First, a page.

Q 6 “When your books are being edited is there a word or phrase that you find you’ve overused?”

This feature is a series of questions and answers but with a difference, each month I’ll be publishing the answers from lots of authors to just one question. The questions are mainly book, writing or publishing related but they are meant to be fun!

This month is “When your books are being edited is there a word or phrase that you find you’ve overused?”

Mari Hannah: “a smile developing” is one . . . “hard eyes” is another . . . so maybe a good balance of light and shade. There are many more, as any writer will tell you. Oh, and I always check for swear words and knock a few out. Detectives and offenders swear but some readers don’t like it, especially my mum!

Cath Staincliffe: I used to have discussions with one editor about the amount of swearing – and bartering ensued – but times have changed. I use ‘began to’ too often.

Phoebe Locke: I am a big fan of ‘just’ and use it with wild and unnecessary abandon. For some reason, ‘skittered’ always crops up at least once in my manuscripts even though I’m not sure I’ve ever said it in real life!

Hanna Jameson: I read all my work out loud so I’ve gotten pretty good at self-editing. Though during THE LAST it was ‘nauseous.’

David Jackson: Well . . . (that’s it – the word ‘well’).

Chris Whitaker: There was a lot of Fucking in Tall Oaks, and a lot of Sighing in All The Wicked Girls. I’m hoping to find some middle ground in the next book.

Elizabeth Haynes: Oh, always! I’m terribly repetitive. You’ll find “whatever she was expecting, it wasn’t that” at least once per book, sadly.

Lilja Sigurðardóttir: Yes. Always. But with every book it is a new word. It’s like my mind takes a new word as a favourite every once in a while. I write in Icelandic so examples won’t be meaningful.

Steven Dunne: I’m very mindful of this, being an English teacher by trade, but a recurring phrase that my main character, DI Brook uses when a colleague is mangling the English language is “Are you American?”

Barbara Nadel: Only swear words.

Derek Farrell: “So,” as in “So, where are we now?” I use it a lot in real life, and my editor always has to cut at least a few gross out of the MS. But my biggest overuse us not a word. It’s the comma. I love a run-on sentence, and the comma has gotten me into a lot of trouble in the past.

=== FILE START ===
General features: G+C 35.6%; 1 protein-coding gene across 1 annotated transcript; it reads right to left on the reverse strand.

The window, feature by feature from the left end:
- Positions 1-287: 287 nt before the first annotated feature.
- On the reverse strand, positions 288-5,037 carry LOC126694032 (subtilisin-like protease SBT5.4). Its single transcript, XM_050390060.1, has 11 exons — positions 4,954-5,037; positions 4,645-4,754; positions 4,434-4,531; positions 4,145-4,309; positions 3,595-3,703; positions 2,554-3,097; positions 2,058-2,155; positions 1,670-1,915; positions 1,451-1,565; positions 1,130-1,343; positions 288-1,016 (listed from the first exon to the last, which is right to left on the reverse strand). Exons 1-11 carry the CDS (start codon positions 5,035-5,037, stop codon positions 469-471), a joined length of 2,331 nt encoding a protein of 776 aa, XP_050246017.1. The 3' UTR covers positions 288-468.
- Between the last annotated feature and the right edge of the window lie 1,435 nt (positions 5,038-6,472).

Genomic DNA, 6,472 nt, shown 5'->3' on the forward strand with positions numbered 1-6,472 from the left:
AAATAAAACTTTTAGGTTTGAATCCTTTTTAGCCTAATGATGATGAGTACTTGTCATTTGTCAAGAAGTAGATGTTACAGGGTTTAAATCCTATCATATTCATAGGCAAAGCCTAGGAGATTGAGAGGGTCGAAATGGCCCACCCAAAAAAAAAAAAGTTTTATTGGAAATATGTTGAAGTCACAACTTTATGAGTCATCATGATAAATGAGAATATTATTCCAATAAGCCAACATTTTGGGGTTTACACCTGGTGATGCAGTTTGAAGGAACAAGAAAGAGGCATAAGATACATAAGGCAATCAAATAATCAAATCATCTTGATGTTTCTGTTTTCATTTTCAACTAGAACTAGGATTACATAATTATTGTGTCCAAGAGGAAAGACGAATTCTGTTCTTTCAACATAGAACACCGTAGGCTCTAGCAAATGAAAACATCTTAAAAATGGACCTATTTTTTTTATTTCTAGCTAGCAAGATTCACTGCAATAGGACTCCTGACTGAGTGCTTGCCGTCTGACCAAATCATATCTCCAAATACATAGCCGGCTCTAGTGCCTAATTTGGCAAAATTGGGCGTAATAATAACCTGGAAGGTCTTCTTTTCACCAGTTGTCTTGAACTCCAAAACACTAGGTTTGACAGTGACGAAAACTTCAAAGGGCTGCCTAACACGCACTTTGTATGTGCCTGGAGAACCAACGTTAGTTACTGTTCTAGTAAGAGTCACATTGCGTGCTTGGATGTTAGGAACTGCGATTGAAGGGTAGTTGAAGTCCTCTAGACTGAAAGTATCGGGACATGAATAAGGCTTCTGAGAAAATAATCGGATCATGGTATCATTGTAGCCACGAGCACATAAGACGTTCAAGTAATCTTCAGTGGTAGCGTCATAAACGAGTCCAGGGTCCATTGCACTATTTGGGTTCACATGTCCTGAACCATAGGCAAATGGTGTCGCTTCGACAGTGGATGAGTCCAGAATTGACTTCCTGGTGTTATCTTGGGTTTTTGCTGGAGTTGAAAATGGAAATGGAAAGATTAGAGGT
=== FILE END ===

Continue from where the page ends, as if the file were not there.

Quentin Bates: There seems to be a new over-used word that comes with each book. I’m becoming more aware of them now, I think. But there’s some catch-phrase that sneaks into each manuscript.

Fergus McNeill: I’m told that my characters have “nodded” a lot… an awful lot. Also, I tend to overuse ellipsis…

William Shaw: I start way too many sentences with “But”. I also discover I’ve used “clopped” too frequently.

Rachel Amphlett: All the time – it’s why I use an editor!

Mark Edwards: Look. Also eyes, glance, blinked . . . Look, I am slightly obsessed with eyes, okay?

Nick Quantrill: I don’t know what you’re talking about, he shrugged…

Sarah Ward: I tend to overuse ‘now’ and people seem to nod or shake their head in my books far more that we do in real life.

V M Giambanco: Sadly in my first book the word “coffee” appeared 92 times before a vigorous bout of editing killed off a few.

Simon Booker: My characters seem to puff out their cheeks rather too often.

Susi Holliday: Just and so. But never just so.

Anna Mazzola: I’m not sure there’s a particular word or phrase, but certainly in my first novel I used too much description. When you’ve done a lot of research there’s a temptation to include it all. But this of course bores your readers senseless. Fortunately, I have an excellent editor who got out her red pen.